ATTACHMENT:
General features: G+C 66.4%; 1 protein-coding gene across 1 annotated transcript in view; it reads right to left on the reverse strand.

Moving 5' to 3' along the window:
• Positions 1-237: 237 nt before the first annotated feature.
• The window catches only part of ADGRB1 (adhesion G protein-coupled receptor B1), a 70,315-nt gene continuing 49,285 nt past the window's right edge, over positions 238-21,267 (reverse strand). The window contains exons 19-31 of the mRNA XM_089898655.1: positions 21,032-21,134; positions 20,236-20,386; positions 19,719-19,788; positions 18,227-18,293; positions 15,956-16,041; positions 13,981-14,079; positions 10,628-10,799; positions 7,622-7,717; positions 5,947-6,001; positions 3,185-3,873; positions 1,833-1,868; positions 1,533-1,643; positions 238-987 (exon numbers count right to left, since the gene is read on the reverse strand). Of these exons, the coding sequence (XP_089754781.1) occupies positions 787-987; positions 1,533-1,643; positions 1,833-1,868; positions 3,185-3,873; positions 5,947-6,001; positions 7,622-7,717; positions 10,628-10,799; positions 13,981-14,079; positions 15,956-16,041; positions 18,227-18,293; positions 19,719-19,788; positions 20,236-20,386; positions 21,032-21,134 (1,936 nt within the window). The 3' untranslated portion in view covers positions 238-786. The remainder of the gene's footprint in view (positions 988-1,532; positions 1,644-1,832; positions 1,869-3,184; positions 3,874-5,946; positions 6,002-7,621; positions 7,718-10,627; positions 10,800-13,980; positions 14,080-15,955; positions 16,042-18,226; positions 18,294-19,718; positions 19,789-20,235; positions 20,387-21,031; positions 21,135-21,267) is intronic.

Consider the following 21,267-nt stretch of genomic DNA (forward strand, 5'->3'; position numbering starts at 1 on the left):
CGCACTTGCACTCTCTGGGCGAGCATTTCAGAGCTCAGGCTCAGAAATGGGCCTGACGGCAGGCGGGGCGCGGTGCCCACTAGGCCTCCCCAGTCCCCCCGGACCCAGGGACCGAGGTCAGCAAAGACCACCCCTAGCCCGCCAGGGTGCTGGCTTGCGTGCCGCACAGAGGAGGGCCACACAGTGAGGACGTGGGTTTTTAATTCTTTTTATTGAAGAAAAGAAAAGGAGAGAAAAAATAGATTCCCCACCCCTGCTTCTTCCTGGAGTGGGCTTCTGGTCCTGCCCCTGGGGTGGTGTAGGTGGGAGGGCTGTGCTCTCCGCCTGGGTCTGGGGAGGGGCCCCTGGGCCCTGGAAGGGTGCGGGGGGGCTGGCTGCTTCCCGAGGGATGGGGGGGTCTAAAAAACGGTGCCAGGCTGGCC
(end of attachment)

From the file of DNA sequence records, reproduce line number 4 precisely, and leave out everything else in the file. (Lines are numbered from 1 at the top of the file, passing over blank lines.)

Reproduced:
• The window catches only part of ADGRB1 (adhesion G protein-coupled receptor B1), a 70,315-nt gene continuing 49,285 nt past the window's right edge, over positions 238-21,267 (reverse strand). The window contains exons 19-31 of the mRNA XM_089898655.1: positions 21,032-21,134; positions 20,236-20,386; positions 19,719-19,788; positions 18,227-18,293; positions 15,956-16,041; positions 13,981-14,079; positions 10,628-10,799; positions 7,622-7,717; positions 5,947-6,001; positions 3,185-3,873; positions 1,833-1,868; positions 1,533-1,643; positions 238-987 (exon numbers count right to left, since the gene is read on the reverse strand). Of these exons, the coding sequence (XP_089754781.1) occupies positions 787-987; positions 1,533-1,643; positions 1,833-1,868; positions 3,185-3,873; positions 5,947-6,001; positions 7,622-7,717; positions 10,628-10,799; positions 13,981-14,079; positions 15,956-16,041; positions 18,227-18,293; positions 19,719-19,788; positions 20,236-20,386; positions 21,032-21,134 (1,936 nt within the window). The 3' untranslated portion in view covers positions 238-786. The remainder of the gene's footprint in view (positions 988-1,532; positions 1,644-1,832; positions 1,869-3,184; positions 3,874-5,946; positions 6,002-7,621; positions 7,718-10,627; positions 10,800-13,980; positions 14,080-15,955; positions 16,042-18,226; positions 18,294-19,718; positions 19,789-20,235; positions 20,387-21,031; positions 21,135-21,267) is intronic.